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Flu Vaccines Don’t Work Very Well Either

By January 10, 2023Commentary

One reason to be dubious about the potential effectiveness of the CV-19 vaccines was the unimpressive track record of the influenza vaccines.  I and others were probably more hopeful than we should have been that the new mRNA approach might improve respiratory vaccine effectiveness, but no such luck.  A couple of recent articles on flu vaccine effectiveness highlight the issue.  The first was carried out between October of 2021 and April of 2022, during the typical peak of flu season.  The study design wasn’t ideal, at seven sites patients were enrolled who came in with respiratory symptoms including a cough.  People who tested positive for CV-19 were excluded and there were a large number of them.  Since co-infection is often seen, not sure why they should be excluded.  The nominal reason was some strong confluence between those who got vaxed for CV-19 and for flu, but so what, just do the analysis across various subgroups.

In any event, effectiveness was only around 36%, which the authors attempted to promote as beneficial.  I don’t think so.  Apparently, the mix of the flu vaccine missed a particular antigen which turned out to be common.  And for the elderly, effectiveness was 10%.  Whoopee.  A very high number of people had CV-19 infections, and since there was a high percentage of CV-19 vaxed people, another sign that those vax are not particularly effective.  The average age of the flu infection was 19, whereas it was 37 for CV-19.   (Flu Study)

The second study was published by the CDC itself.  Let me just quote the authors’ summary:  “Based on data from 3636 children, adolescents, and adults with acute respiratory infection during October 4, 2021–February 12, 2022, seasonal influenza vaccination did not reduce the risk for outpatient respiratory illness caused by influenza A(H3N2) viruses that have predominated so far this season.”   Hmmm, don’t think I can add to that.   (CDC Study)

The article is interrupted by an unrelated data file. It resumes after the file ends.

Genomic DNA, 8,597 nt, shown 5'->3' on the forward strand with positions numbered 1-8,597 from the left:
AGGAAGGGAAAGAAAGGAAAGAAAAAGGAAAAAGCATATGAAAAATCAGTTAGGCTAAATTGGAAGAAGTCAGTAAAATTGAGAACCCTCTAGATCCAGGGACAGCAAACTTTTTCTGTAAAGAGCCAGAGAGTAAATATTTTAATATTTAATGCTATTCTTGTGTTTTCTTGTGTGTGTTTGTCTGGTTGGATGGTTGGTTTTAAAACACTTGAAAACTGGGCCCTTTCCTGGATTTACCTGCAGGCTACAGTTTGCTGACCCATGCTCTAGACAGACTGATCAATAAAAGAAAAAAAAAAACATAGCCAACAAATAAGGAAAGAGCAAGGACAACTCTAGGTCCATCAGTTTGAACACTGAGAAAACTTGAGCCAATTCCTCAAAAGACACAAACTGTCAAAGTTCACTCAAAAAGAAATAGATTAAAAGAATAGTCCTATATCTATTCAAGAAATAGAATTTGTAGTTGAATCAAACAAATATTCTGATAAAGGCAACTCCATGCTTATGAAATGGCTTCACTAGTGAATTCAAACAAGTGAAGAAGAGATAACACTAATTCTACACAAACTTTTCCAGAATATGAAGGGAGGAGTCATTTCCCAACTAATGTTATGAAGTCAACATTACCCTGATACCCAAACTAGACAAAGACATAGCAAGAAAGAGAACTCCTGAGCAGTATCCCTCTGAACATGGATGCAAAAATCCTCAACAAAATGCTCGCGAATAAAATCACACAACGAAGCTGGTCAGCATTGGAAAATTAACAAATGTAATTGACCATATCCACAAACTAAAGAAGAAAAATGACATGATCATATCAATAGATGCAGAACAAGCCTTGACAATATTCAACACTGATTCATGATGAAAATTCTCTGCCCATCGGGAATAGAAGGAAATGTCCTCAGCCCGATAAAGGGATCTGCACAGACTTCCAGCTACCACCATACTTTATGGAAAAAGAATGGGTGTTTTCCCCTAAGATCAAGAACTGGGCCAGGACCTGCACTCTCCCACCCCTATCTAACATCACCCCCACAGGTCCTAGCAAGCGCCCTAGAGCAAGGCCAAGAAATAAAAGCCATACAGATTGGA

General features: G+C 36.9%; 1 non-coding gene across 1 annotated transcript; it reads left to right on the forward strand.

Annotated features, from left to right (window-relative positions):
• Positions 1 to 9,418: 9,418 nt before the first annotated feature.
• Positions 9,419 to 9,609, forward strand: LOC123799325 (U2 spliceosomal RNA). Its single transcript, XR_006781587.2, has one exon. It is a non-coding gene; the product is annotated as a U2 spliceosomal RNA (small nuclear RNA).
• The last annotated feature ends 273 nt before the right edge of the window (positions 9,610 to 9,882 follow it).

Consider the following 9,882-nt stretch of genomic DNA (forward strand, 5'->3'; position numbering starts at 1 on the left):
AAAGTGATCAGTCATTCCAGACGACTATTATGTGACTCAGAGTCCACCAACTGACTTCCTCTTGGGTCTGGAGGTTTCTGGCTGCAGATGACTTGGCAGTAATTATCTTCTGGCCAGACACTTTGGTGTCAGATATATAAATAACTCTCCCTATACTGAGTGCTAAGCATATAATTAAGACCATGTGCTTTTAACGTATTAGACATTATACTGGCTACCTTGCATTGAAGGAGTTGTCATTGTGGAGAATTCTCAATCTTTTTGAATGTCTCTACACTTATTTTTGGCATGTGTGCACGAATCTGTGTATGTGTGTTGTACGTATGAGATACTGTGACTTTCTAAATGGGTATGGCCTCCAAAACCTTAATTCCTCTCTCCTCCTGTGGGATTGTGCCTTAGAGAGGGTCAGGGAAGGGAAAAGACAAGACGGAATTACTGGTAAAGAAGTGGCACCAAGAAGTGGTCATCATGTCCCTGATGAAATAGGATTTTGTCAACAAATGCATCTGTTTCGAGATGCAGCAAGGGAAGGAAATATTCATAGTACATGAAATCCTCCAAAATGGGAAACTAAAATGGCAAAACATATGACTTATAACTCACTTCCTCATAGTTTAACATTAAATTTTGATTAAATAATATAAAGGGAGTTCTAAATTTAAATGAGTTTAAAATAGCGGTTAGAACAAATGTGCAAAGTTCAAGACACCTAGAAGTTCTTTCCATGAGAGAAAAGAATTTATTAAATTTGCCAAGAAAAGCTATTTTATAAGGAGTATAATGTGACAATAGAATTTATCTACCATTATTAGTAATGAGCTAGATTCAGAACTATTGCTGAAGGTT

The limited effectiveness of the flu vax doesn’t mean some people can’t benefit from them, especially more vulnerable older people, but in the usual human biology irony, vaccines typically prompt a lesser immune response from the elderly.

Join the discussion 10 Comments

  • David says:

    I’ve never taken the flu vaccine. I’m old-fashioned and accept that illnesses come & go. I don’t blame anybody if I catch something and I battle the symptoms until the war is won. My unscientific observation is 10-30% of the people I’ve seen get the flu vaccine, end up with flu symptoms shortly afterward. I learned that the present year’s vaccine is based on the strain from last year. I’d rather take my chances.
    Especially after the covid debacle, I am very skeptical of anything promoted by the medical machine.

  • joe Kosanda says:

    FWIW – Back in the mid 1980’s – I recall a study that number of man hours lost getting the flu vaccine exceeded the man hours lost from actually getting the flu ( Man hours being the number of hours worked ).

  • Cooter says:

    I understand that if a vaccine misses the target, the effect on the patient’s immune system is potentially harmful.

    What say you?

  • David Black says:

    Thanks for this update about the flu effectiveness. I read the referenced CDC study and see that they continue to recommend shots, even with a lack of evidence that they help. In fact they hurt. I went into this subject fairly deeply and wrote up the results of flu effectiveness studies here: